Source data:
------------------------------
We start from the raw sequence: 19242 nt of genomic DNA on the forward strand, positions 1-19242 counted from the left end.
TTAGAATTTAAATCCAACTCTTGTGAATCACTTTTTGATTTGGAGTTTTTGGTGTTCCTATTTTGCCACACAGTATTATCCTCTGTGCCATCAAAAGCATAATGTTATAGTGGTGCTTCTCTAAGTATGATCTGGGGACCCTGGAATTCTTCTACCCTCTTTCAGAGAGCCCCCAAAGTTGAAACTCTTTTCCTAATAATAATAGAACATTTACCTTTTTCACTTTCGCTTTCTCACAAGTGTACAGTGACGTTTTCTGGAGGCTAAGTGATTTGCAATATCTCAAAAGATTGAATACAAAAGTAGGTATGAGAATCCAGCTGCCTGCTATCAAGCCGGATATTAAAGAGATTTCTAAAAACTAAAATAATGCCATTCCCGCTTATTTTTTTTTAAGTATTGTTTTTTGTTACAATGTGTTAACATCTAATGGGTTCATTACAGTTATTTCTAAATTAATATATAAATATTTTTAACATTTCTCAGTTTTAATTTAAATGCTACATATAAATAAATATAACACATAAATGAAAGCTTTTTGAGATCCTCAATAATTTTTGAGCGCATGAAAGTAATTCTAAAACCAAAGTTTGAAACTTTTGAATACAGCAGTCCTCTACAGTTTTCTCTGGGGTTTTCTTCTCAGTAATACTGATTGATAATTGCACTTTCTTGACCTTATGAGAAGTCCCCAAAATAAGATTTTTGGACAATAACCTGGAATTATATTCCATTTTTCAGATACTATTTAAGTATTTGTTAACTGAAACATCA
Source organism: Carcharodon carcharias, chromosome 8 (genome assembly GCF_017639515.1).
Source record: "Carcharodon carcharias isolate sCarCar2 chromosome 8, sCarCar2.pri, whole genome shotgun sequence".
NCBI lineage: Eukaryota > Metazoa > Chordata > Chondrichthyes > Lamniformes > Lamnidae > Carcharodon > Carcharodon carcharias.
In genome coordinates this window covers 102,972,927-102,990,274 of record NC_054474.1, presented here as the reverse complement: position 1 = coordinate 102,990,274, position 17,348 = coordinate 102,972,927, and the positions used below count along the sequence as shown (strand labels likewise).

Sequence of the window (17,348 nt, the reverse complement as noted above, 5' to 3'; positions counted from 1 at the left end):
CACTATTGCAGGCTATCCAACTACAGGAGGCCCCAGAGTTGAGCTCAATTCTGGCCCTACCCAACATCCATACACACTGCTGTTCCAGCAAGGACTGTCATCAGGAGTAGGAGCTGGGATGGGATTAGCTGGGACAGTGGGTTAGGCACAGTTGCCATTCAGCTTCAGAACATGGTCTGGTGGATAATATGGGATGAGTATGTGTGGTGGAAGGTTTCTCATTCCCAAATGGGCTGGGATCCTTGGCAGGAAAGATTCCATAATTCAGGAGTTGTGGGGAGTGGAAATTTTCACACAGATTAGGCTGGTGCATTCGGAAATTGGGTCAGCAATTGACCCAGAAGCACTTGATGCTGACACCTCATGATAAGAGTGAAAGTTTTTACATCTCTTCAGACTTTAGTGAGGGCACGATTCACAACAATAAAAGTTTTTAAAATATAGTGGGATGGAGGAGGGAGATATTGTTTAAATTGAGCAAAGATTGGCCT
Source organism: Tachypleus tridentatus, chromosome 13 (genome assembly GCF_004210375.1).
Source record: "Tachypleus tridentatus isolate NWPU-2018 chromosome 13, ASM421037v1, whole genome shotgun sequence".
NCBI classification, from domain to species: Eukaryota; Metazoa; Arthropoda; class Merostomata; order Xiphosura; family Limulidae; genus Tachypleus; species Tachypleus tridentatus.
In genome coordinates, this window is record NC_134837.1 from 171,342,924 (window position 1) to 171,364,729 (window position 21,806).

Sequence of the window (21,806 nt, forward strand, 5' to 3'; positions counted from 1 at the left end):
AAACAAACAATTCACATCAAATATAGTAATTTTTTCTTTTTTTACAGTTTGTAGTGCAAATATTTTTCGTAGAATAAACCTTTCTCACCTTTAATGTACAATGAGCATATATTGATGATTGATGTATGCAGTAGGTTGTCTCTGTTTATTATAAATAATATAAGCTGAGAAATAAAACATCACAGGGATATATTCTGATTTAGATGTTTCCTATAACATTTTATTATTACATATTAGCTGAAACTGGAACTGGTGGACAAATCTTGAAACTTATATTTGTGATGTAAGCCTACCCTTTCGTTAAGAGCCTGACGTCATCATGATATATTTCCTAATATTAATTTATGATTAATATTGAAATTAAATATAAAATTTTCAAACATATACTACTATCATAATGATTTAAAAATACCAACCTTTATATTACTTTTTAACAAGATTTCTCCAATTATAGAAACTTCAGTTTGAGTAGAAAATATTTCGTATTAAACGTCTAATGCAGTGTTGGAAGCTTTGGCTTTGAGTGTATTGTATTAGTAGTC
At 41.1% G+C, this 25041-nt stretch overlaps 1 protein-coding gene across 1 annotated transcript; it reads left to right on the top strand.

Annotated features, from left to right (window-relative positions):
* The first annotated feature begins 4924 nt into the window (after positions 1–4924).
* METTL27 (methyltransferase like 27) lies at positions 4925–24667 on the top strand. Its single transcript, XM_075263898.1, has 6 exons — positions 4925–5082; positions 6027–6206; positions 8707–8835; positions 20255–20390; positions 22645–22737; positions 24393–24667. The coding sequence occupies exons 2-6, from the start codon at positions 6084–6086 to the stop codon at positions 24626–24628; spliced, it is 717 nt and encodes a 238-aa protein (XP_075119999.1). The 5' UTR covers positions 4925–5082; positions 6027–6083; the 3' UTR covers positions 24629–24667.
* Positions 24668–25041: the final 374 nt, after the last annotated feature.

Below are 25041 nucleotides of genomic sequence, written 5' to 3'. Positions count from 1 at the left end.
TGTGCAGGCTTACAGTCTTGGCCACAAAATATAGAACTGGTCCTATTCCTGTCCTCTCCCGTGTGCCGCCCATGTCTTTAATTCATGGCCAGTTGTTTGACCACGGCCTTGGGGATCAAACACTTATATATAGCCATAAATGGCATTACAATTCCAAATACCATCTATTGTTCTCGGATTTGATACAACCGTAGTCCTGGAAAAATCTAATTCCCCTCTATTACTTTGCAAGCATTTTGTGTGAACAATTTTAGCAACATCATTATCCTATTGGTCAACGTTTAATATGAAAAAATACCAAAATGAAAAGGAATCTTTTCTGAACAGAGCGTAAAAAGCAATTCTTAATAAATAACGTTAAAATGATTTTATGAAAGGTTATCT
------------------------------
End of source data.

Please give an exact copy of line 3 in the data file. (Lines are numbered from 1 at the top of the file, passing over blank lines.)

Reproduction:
Source organism: Carcharodon carcharias, chromosome 8 (genome assembly GCF_017639515.1).